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Twenty-Twenty Hindsight Part II: A Historical Assessment of Operation Ajax


Dubbed “Operation Ajax” by the American intelligence community, the CIA orchestrated coup d’état of nationalist Prime Minister Mohammed Mossadeq epitomizes a crucially necessary course of covert action required to limit the expansion of the Soviet Union’s geopolitical sphere. Indeed, while the initial phase of the operation encountered myriad shortcomings—mostly due to the loose-knit organization of the CIA-backed Iranian dissidents—Kermit “Kim” Roosevelt’s masterful execution of a complex black propaganda scheme and subsequent paramilitary uprising proved crucial in establishing a pro-Western regime in Iran. In doing so, the United States effectively managed, for the time being, to halt the Soviet’s pivot toward the Islamic world. Despite the subsequent disintegration of the Pahlavi dynasty in 1978, intervention aimed at usurping the Mossadeq regime and crushing the influence of the communist Tudeh party proved necessary in deterring Soviet expansionism into oil-laden Iran.

Indeed, despite the United States’ initial goal of ensuring British control over major oil interests in Iran, Soviet forays into the Middle East necessitated a more decisive response to halt the proliferation of Marxist factions in the Islamic world. In the post-war years, Iranian oil fields accounted for nearly sixty percent of the West’s oil imports which constituted a significant strategic and military interest. Oil not only represented a key to dominating international markets, but also served as a crucial resource in the production of both durable military and civilian goods. While Allen Dulles may well have embellished the significance of a potential Soviet push into Iran’s oil fields (i.e. the U.S. would “need to ration gas”), the loss of direct access to Iranian oil reserves certainly would limit the West’s long term control over petro markets. In other words, security via a pro-West regime in Iran would offer considerably better odds for continued Western economic and military development, as opposed to the potential blowback of allowing a Soviet sympathetic government to take hold.

Aside from the primary risk of the West losing its market share of petroleum via the Anglo-Persian Oil Company, Iran’s southern shores offered direct access to the warm water ports of the Persian Gulf. Soviet access to warm water ports would have drastically altered the calculus of U.S. strategy in that Washington would now have to contend with more sophisticated naval and trade networks that would have asymmetrically benefited the Soviet Union and its satellite states. While perhaps this assessment errs on the side of the “zero-sum game” philosophy in international relations, a more sophisticated network of Soviet naval routes would have expanded the reach of the Kremlin to the Indian Ocean and the South Pacific. Consider further the fact that direct access to the Persian Gulf, and the greater Indian Ocean, would have also meant better naval access and supply to the ports of Southeast Asia where Marxist factions had begun to gain footholds in nations such as Vietnam, Cambodia, and China. While the USSR had access to China’s northern and western borders via communist satellite states (Kazakhstan, Mongolia, Kyrgyzstan, and Tajikistan), direct naval access would have allowed for more extensive military and naval coordination which would have limited Western naval access to the South China Sea. Indeed, joint Sino-Soviet cooperation in the South China Sea (prior to the Sino-Soviet split of 1960) could have drastically limited the United States and its allies’ capacity to establish effective supply lines to anti-communist factions throughout Southeast Asia.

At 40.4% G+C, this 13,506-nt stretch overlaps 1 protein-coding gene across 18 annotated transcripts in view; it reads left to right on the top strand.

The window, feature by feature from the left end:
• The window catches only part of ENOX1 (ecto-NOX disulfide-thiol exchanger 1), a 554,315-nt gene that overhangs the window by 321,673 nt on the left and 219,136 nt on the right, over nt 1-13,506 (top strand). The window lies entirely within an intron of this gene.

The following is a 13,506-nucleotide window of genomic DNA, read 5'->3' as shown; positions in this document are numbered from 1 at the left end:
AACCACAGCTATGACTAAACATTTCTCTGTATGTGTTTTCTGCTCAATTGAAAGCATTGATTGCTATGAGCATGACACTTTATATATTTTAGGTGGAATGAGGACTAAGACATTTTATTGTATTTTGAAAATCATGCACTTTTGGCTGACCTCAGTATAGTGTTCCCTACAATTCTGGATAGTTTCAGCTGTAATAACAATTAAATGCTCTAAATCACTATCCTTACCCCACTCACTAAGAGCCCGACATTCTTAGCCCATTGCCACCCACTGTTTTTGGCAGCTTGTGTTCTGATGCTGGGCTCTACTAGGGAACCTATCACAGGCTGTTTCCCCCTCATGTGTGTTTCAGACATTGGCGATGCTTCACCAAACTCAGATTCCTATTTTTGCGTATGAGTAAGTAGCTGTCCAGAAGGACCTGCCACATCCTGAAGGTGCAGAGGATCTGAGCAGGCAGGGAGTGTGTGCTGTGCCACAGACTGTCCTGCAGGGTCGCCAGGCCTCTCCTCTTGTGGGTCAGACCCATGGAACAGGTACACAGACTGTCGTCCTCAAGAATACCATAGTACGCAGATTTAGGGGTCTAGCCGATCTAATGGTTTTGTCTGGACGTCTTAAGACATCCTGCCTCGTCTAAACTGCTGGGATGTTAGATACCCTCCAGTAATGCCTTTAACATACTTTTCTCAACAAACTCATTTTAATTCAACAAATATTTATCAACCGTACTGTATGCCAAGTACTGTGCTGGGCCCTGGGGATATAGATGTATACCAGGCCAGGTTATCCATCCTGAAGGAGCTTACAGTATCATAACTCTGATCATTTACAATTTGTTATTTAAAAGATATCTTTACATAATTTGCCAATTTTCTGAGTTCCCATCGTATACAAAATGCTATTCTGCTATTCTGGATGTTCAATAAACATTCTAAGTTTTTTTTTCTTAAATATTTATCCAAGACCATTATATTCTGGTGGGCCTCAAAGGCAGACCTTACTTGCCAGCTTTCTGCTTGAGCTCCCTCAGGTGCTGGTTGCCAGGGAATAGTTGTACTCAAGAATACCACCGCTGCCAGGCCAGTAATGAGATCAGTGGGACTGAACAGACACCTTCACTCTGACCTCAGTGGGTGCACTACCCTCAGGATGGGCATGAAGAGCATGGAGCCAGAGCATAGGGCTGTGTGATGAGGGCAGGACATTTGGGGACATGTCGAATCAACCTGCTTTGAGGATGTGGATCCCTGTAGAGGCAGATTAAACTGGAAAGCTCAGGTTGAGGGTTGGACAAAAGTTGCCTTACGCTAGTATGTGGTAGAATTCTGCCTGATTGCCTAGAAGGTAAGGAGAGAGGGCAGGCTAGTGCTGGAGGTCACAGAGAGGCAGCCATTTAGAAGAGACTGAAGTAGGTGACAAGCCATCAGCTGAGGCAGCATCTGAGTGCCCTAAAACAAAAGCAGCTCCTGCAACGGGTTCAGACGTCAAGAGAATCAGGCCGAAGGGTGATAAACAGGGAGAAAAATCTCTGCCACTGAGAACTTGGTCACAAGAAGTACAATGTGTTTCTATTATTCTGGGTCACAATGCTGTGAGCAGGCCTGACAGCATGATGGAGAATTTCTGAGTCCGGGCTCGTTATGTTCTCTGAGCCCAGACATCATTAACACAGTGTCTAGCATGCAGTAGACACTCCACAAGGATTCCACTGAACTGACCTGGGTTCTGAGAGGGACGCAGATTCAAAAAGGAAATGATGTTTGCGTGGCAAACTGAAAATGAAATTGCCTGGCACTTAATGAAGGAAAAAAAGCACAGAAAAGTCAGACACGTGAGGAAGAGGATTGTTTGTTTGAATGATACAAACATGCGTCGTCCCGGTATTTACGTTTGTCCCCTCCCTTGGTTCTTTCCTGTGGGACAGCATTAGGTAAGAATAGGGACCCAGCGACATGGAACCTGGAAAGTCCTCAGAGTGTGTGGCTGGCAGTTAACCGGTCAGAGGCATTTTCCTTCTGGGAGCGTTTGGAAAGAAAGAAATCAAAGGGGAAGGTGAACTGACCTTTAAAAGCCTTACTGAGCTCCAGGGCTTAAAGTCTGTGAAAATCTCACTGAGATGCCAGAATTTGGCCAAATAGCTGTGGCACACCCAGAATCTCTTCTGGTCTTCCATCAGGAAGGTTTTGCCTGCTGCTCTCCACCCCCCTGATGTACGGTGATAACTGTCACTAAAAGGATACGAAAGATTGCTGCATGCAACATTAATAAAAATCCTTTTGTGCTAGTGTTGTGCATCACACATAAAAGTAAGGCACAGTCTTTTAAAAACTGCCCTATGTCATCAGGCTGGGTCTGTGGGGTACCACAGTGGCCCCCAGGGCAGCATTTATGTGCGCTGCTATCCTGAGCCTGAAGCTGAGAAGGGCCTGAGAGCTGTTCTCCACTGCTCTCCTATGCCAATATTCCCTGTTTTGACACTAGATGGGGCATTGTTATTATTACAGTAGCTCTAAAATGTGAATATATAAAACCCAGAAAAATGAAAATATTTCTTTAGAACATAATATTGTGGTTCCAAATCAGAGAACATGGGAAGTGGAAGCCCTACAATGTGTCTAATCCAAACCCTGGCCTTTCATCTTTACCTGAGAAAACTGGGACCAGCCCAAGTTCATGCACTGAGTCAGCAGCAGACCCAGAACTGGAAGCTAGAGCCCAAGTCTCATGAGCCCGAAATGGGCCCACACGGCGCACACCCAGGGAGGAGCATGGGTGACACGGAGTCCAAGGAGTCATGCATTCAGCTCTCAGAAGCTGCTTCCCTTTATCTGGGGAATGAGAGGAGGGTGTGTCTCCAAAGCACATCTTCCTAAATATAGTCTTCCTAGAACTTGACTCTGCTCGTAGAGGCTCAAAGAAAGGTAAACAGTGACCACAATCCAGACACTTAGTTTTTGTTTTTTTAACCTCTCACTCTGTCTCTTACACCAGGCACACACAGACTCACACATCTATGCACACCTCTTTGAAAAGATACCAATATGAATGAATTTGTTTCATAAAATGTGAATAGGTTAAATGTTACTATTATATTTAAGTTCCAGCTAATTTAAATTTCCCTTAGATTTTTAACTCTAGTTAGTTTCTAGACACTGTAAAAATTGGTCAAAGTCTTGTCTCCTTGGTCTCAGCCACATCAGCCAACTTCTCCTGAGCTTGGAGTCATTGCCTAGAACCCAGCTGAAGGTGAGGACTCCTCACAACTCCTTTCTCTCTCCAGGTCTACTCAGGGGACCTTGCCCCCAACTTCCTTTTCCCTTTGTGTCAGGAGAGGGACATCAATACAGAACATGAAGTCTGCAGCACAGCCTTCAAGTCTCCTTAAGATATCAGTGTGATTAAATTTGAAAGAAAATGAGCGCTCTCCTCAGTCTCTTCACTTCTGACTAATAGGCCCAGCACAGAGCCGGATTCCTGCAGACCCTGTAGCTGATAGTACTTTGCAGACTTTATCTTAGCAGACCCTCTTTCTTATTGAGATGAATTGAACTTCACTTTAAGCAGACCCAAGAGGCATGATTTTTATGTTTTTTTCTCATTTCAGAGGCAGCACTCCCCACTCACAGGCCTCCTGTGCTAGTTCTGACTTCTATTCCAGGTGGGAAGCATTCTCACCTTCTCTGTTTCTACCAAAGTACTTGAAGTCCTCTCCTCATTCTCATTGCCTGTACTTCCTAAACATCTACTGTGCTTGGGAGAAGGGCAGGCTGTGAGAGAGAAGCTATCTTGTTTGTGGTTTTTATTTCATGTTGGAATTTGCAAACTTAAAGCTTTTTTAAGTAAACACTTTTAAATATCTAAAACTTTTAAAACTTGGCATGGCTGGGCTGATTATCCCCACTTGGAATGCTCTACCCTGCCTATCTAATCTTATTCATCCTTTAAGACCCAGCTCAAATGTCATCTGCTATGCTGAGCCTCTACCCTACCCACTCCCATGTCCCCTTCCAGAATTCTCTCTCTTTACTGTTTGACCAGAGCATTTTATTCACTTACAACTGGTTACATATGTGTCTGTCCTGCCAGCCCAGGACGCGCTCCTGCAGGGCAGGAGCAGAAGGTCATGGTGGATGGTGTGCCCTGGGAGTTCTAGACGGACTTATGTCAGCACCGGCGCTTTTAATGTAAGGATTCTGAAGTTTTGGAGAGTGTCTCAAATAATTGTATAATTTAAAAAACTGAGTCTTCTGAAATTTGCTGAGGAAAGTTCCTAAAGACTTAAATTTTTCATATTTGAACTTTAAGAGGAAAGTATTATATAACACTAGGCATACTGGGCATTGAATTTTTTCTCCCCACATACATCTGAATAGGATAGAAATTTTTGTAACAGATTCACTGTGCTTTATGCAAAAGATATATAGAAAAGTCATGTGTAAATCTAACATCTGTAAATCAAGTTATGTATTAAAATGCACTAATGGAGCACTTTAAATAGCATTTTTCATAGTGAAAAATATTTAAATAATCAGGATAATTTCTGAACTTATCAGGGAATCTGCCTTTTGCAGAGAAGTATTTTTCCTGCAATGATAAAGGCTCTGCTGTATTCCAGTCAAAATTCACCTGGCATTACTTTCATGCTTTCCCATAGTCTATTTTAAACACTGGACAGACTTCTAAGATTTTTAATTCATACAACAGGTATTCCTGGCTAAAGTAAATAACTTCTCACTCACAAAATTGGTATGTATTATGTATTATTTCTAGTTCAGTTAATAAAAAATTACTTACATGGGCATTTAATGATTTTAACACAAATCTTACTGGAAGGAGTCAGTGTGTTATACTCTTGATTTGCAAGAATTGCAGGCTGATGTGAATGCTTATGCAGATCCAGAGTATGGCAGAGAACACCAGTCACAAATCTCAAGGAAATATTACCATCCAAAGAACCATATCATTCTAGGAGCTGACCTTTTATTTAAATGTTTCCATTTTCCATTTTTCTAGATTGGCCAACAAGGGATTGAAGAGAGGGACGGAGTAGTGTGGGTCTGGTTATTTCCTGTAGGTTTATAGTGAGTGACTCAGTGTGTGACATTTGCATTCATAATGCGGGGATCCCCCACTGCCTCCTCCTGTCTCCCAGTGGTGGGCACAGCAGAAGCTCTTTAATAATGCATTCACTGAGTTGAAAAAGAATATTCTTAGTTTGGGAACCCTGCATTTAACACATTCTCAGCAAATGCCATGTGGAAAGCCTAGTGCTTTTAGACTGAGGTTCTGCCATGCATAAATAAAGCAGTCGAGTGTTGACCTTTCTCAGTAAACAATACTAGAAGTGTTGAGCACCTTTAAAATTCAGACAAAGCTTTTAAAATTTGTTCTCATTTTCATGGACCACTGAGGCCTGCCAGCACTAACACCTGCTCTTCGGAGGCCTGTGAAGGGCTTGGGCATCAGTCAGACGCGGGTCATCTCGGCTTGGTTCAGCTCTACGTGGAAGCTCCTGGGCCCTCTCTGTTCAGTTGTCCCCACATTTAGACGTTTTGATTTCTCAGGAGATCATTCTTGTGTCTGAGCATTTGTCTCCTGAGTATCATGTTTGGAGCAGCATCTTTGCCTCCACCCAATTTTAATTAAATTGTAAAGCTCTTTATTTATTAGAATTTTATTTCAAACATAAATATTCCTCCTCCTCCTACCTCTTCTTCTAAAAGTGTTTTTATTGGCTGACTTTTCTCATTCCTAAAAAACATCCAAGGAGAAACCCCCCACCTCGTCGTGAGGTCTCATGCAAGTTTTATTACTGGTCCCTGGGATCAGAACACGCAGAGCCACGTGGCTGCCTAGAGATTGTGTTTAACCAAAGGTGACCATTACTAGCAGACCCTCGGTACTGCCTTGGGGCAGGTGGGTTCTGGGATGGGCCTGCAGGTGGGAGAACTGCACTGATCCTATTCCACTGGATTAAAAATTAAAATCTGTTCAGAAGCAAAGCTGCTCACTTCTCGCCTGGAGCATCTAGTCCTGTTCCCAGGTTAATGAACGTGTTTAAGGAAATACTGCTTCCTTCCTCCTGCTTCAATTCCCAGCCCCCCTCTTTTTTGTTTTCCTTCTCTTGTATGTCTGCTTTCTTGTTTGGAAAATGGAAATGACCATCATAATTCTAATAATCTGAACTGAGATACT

In considering all options available to President Eisenhower, the overthrow of Mossadeq offered a greater degree of assurance that Iran would not succumb to Soviet influence, whether through military or diplomatic means. For instance, consider the alternative course of action in which the United States would issue a $100 million “stability” loan to augment Mossadeq’s right-leaning sympathies. This course of action runs into several problems. Firstly, as Allen Dulles noted to the National Security Council, unlike the British, the United States had very primitive intelligence networks in Iran that narrowed their long term view of the Iranian establishment’s behavior. While a loan (in the ethos of the Marshall Plan era of state rebuilding) could temporarily assuage political unrest (especially among the proletariat), long term stability would necessitate greater institutional reform—a feat not politically tenable for the fragile Iranian establishment. Secondly, as evinced by mounting anti-colonialist sentiment among Iranians, coupled with a move to nationalize the energy sector, Iran would be particularly susceptible to the influence of communist ideologues aligned closely with Soviet interests. Indeed, mounting support for the Tudeh faction would certainly pressure the Iranian establishment to crackdown on pro-Western factions in opposition to the colonial exploits of the West. As such, ensuring long term strategic interests with a veritable degree of certainty would necessitate the complete overhaul of the political establishment in Iran in favor of quasi-puppet regime that would function as a buffer between the West in the Middle East and the Soviet Union.